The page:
© 2016 by Marisol Cruz.

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    Through and back to Savannah

    November 20, 2016

    Saturday, I slept in.

     

    The outdoor adventuring had me wiped.

     

    Instead, I lounged around while Martha readied herself for a tiny, less than 15-people, outdoor wedding.

     

    After a luxurious shower, I managed to scrounge up the energy to walk downtown.  It was only a few blocks away.  If it is not obvious, walking is a relaxing way to fend off sore ass syndrome when on a motorcycle for extended lengths of time.  

     

    I stopped at my favorite coffee shop for a cup of chai and a slice of pie. Then, I headed toward a body of water nearby -- the Amelia River.  Technically, a spot where the Amelia and St Mary's River meet.  Although the marina takes some of the view away, the local pulp mill and power plant alter quite a bit of what you see.

     

    Upon my return to the main drag, workers could be seen putting up the Christmas lights for the holiday season.  What I appreciate about Amelia's small downtown is how it advertises local businesses via marked signs at each intersection from restaurants to boutiques to bars to libraries.

     

    Ah, the library!  

     

    I made a left turn and found my sanctuary on the left.  

     

    The challenging part was figuring out where the front door was.  

     

    I walked the entire perimeter of the structure before I realized the entrance was on the fire station sign side.  Pretty sure they converted an old fire station into the library:  someone out there will set my story straight.

     

    Internet access was fairly easy; no identification required.  I had unlimited time to blog away.  My only issue was a 50-something woman sitting across from me who had a sneeze attack.

     

    After a stealthy blog session, my stomach sounded the lunch alarm.  

     

    I ended up trying a Puerto Rican restaurant called Lechonera.  How such a restaurant came to exist in this part of the world -- only G-d knows?!  

     

    Although the food was delicious, the service was inconsistent.  One minute they refilled my club soda; the next minute they served me an appetizer and left me without silverware.  

     

    Still, it was shocking to have authentic Caribbean food in this Anglo-Saxon space.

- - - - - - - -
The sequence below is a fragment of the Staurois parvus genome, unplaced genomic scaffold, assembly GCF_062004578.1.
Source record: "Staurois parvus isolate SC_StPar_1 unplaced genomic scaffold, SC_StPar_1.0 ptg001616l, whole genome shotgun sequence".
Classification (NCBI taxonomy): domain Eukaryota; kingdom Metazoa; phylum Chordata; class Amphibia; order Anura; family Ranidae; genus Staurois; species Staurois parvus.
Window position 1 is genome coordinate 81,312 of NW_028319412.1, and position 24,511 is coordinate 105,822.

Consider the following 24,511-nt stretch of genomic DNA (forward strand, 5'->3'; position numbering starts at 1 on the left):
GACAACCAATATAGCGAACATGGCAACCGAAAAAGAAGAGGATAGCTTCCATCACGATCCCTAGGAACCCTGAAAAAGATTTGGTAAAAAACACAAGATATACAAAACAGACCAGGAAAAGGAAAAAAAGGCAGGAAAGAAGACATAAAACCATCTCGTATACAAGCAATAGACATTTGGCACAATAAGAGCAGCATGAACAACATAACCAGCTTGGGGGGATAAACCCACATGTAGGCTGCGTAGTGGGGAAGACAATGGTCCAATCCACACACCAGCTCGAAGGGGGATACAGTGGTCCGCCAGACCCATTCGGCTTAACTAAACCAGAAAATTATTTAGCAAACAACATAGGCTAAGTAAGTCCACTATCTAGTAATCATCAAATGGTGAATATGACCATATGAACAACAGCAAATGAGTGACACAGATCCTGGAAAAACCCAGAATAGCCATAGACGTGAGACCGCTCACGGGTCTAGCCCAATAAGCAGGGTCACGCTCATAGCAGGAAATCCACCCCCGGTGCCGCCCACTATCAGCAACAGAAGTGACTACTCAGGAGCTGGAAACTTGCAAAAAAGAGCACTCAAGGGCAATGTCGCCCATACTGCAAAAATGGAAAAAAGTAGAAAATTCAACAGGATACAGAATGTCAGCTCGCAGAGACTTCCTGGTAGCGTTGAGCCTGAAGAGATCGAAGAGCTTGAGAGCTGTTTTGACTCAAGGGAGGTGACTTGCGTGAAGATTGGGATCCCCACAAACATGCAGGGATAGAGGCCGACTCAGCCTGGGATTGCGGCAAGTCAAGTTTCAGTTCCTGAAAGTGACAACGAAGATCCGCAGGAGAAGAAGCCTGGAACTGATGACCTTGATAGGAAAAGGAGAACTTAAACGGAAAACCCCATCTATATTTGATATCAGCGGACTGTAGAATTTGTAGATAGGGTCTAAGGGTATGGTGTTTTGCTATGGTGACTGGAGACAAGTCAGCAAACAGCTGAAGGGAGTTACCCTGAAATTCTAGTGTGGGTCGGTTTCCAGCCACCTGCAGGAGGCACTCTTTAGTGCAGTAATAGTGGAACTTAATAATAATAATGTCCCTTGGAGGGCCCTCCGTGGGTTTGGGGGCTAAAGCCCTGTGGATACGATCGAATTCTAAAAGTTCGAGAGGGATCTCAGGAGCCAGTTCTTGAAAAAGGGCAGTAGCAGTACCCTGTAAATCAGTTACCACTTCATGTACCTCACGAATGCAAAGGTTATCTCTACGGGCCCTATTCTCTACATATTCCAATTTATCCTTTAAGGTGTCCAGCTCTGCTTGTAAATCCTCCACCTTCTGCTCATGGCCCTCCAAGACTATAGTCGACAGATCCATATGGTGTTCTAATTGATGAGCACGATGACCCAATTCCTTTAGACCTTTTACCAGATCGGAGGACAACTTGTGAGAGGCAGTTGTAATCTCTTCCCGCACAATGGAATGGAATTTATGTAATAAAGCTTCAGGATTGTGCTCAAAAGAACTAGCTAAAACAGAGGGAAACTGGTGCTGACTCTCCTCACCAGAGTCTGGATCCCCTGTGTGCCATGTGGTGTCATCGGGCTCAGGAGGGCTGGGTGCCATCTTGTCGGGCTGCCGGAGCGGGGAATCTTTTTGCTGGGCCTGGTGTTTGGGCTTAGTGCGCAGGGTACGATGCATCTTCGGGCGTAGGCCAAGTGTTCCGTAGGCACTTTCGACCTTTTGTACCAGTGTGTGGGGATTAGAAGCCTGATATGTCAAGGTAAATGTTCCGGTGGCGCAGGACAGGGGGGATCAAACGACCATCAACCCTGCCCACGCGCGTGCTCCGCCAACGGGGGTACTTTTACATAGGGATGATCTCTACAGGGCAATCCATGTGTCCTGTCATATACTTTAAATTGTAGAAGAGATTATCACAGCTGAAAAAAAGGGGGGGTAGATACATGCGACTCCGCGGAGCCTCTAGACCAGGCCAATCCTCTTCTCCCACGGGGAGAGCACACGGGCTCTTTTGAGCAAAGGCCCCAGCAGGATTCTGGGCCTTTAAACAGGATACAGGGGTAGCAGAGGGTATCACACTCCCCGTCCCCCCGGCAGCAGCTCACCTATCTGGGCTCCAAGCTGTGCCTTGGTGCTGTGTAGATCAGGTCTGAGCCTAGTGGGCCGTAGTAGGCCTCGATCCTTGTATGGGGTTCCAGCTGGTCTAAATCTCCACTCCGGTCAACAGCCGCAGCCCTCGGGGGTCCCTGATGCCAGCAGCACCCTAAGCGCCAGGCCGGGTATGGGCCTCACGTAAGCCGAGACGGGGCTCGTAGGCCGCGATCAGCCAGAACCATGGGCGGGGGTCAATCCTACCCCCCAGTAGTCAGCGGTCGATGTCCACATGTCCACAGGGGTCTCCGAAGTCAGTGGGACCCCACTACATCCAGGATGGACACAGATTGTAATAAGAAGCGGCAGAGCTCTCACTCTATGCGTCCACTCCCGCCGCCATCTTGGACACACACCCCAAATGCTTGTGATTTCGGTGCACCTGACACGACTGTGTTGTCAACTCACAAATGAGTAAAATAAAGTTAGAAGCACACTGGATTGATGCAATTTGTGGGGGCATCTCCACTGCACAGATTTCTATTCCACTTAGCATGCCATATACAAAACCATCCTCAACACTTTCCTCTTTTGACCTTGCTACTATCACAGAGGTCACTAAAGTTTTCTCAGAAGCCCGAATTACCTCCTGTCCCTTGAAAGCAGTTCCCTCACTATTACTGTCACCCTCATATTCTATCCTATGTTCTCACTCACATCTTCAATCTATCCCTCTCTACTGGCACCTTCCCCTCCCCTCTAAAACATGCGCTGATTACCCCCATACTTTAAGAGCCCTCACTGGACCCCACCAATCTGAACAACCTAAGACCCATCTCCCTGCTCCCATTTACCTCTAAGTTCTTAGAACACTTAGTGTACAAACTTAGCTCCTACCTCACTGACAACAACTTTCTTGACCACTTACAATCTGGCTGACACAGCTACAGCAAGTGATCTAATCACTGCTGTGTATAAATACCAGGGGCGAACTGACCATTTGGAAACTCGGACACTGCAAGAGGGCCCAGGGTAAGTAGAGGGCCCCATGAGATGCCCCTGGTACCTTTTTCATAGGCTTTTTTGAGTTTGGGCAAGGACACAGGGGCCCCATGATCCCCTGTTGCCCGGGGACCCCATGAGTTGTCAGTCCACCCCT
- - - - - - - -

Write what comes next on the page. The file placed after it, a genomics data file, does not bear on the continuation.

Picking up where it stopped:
Following my meal, I headed back to Martha's place.  

     

    Dusk was approaching, and I wanted to get a good night's sleep before rolling into Savannah.  

     

    When I arrived, Martha was home.  I asked her about the wedding.  She loved how intimate it was, and how the food was packaged (think ceviche in Mason jars).  Later, we reminisced about travel and escape.  

     

    It was time for her to meet some friends and although I was invited to go, I opted to set up a warm bed and cozy up for the night. Temperatures had dipped into the 40s; I was in for a cold ride the following morning.

     

     

    I bundled up, plugged my ears, and lulled myself to sleep.

    Next morning, I was up around 8 a.m.

     

    Martha was already up.  I helped her load up a hose and a pressure washer into a truck, and man was it cold.  We hugged and exchanged numbers, and off she went to do some clean up work.

     

    I showered and put on some extra layers before heading out before 10 am.

     

    Back to the coffee shop for my final chai and pie -- only this visit was different.  

     

    I met a friendly couple; they were open to chatting, so we did.  Much longer than I had anticipated.  

     

    Damn if I remember their names (that's what I get for waiting so long to write this post), but I know she was an elementary school teacher, and he was a retired attorney.  

     

    One of the loveliest couples I have ever met -- the kind of couple that grow closer and closer as the years progress.  

     

    The gist of our discussion centered around airbnb; I was trying to convince them to open up their own so that they could spend more intimate moments together (and for them that was possible).  

     

    I shared this blog with them and vroomed off into the cold.

     

    200 to 17.

     

    Amelia Island to Savannah.  

     

    About 144 miles.

     

    Cold.  

     

    Very cold.

     

    Even with layers and gloves and clear blue skies and sunshine, I could not get to Savannah fast enough.

     

    By the time I reached my new place, it was nearly dark.

     

    I parked the bike and shook off the cold.

     

    When I entered the future airbnb, I knew I was home.

     

    I yelled hello into an empty, echoey house.  

     

    A dashing and sprightly fellow named Miguel greeted me.  

     

     

    After a brief introduction, we figured out where I would sleep (sleeping bag on a hardwood floor).  Then, I showered and found some place to have dinner before crashing early.

     

    Exhausted from the cold and the wind, I managed to fall asleep despite the lackluster sleeping arrangements.  

     

    Tomorrow, a new chapter in my life begins.

     

    My 1986 Honda Rebel 450 lead me through Savannah and back again.

    Until we meet again.   

     

     

     

     

     

     

     

     

     

     

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